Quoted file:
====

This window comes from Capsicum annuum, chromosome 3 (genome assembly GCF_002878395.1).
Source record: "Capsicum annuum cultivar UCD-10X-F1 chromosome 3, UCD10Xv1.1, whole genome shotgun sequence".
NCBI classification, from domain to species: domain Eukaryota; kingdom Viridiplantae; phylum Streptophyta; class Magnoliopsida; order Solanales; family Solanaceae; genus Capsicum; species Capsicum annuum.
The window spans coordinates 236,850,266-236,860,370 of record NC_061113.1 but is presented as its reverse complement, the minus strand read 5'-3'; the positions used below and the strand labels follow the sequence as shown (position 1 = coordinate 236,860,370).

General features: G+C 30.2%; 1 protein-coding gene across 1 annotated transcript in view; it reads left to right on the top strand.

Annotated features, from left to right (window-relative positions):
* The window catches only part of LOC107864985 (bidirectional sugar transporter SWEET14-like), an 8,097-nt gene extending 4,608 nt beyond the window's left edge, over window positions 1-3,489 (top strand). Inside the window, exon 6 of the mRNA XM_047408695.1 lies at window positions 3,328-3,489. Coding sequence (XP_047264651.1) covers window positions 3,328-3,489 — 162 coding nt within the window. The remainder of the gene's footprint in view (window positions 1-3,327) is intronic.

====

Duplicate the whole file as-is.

This window comes from Capsicum annuum, chromosome 3 (genome assembly GCF_002878395.1).
Source record: "Capsicum annuum cultivar UCD-10X-F1 chromosome 3, UCD10Xv1.1, whole genome shotgun sequence".
NCBI classification, from domain to species: domain Eukaryota; kingdom Viridiplantae; phylum Streptophyta; class Magnoliopsida; order Solanales; family Solanaceae; genus Capsicum; species Capsicum annuum.
The window spans coordinates 236,850,266-236,860,370 of record NC_061113.1 but is presented as its reverse complement, the minus strand read 5'-3'; the positions used below and the strand labels follow the sequence as shown (position 1 = coordinate 236,860,370).

General features: G+C 30.2%; 1 protein-coding gene across 1 annotated transcript in view; it reads left to right on the top strand.

Annotated features, from left to right (window-relative positions):
* The window catches only part of LOC107864985 (bidirectional sugar transporter SWEET14-like), an 8,097-nt gene extending 4,608 nt beyond the window's left edge, over window positions 1-3,489 (top strand). Inside the window, exon 6 of the mRNA XM_047408695.1 lies at window positions 3,328-3,489. Coding sequence (XP_047264651.1) covers window positions 3,328-3,489 — 162 coding nt within the window. The remainder of the gene's footprint in view (window positions 1-3,327) is intronic.